In February, Arctic sea ice extent continued to track below the average, and near the levels observed for February 2007. Ice extent was unusually low in the Atlantic sector of the Arctic, and above normal in the Bering Sea. Meanwhile, Antarctic sea ice reached its summer minimum, near the average for 1979 to 2000.
Overview of conditions
Arctic sea ice extent averaged for February 2010 was 14.58 million square kilometers (5.63 million square miles). This was 1.06 million square kilometers (409,000 square miles) below the 1979 to 2000 average for February, but 220,000 square kilometers (85,000 square miles) above the record low for the month, which occurred in February 2005.
Ice extent was above normal in the Bering Sea, but remained below normal over much of the Atlantic sector of the Arctic, including the Barents Sea, part of the East Greenland Sea, and in the Davis Strait.
Conditions in context
During February 2010, ice extent grew at an average of 25,700 square kilometers (9,900 square miles) per day. Sea ice extent increased at a fairly steady rate in the early part of the month and then slowed after the middle of February. Ice extent remained more than two standard deviations below the 1979 to 2000 average throughout the month.
Figure 3. Monthly February ice extent for 1979 to 2010 shows a decline of 2.9% per decade. —Credit: National Snow and Ice Data Center
February 2010 compared to past years
The average ice extent for February 2010 was the fourth lowest February extent since the beginning of the modern satellite record. It was 220,000 square kilometers (85,000 square miles) higher than the record low for February, observed in 2005. The linear rate of decline for February is now 2.9% per decade.
Figure 4. Map of air temperature anomalies for February 2010, at the 925 millibar level (roughly 1,000 meters or 3,000 feet above the surface) shows warmer than usual temperatures over the Arctic Ocean, with especially warm temperatures over Eastern Canada. Areas in orange and red correspond to strong positive (warm) anomalies. Areas in blue and purple correspond to negative (cool) anomalies. —Credit: National Snow and Ice Data Center courtesy NOAA/ESRL Physical Sciences Division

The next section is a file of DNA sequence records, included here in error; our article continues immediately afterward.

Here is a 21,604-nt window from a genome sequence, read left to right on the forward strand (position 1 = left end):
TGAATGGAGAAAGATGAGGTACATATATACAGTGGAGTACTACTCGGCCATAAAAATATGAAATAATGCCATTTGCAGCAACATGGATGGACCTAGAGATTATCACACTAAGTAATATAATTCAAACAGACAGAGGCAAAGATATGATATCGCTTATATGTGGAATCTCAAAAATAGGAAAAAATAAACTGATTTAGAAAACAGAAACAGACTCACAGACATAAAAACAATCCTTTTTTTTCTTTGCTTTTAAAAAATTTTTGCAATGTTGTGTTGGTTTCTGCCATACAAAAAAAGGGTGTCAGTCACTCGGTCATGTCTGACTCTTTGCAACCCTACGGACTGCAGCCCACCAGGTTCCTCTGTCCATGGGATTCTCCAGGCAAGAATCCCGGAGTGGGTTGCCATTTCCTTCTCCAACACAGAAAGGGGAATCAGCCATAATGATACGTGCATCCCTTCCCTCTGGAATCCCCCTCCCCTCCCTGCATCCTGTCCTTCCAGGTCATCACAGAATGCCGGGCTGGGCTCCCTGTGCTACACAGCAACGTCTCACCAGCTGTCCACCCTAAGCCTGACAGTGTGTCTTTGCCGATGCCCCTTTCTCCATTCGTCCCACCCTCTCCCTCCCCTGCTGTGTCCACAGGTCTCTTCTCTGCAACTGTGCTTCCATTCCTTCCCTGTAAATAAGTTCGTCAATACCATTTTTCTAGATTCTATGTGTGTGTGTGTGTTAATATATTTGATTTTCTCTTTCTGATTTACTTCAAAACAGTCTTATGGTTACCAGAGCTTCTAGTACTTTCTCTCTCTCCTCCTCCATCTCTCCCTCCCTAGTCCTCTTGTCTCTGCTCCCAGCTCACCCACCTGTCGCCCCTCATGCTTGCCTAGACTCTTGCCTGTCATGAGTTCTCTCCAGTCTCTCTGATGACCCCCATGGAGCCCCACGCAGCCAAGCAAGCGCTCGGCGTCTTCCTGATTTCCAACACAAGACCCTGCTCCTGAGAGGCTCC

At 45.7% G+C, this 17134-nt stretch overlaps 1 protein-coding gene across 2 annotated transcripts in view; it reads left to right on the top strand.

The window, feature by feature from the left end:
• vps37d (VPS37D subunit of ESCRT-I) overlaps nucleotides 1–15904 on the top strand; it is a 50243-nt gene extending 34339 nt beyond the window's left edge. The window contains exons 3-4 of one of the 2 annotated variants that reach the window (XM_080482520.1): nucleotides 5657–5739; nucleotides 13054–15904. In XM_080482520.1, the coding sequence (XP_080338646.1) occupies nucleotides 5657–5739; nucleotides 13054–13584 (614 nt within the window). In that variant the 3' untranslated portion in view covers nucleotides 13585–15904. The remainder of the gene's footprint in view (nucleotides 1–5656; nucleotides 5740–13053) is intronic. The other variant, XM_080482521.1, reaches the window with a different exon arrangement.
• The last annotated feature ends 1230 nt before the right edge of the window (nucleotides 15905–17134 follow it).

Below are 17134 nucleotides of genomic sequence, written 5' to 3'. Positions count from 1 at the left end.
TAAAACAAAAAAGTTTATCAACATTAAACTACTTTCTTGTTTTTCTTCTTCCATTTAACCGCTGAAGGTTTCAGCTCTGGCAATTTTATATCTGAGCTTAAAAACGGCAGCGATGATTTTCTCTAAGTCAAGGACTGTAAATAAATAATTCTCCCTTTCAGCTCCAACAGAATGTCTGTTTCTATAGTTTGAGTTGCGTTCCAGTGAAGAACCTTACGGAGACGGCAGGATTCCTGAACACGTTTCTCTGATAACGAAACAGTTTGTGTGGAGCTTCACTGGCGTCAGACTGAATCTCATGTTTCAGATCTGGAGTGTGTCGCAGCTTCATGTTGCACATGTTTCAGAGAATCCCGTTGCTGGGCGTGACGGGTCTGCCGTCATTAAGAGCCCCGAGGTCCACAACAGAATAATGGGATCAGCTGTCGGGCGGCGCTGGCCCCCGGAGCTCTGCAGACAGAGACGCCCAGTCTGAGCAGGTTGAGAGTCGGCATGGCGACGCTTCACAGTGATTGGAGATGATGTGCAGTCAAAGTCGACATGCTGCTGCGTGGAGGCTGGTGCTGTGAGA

Double-dip Arctic Oscillation
As noted previously, the Arctic Oscillation has been extremely negative this winter, with unusually high surface pressure over the Arctic Ocean. Following a strong negative phase from mid-December through mid-January, the AO briefly went positive, but then dipped again to a strongly negative phase. For more information on the Arctic Oscillation, see the NOAA Climate Prediction Center Web site.
The strong negative AO has contributed to cold temperatures throughout much of the U.S. and northern Europe, and the notable snow events in the eastern U.S. However, the impact on the Arctic has been quite different. First, a negative AO tends to bring warmer than normal temperatures to the Arctic. This factor contributed to the low ice conditions in the Atlantic side of the Arctic, discussed above. Second, the AO has a strong effect on Arctic sea ice motion. The pattern of winds associated with a strongly negative AO tends to reduce export of ice out of the Arctic through the Fram Strait. This helps keep more of the older, thicker ice within the Arctic. While little old ice remains, sequestering what is left may help keep the September extent from dropping as low as it did in the last few years. Much will depend on the weather patterns that set up this spring and summer.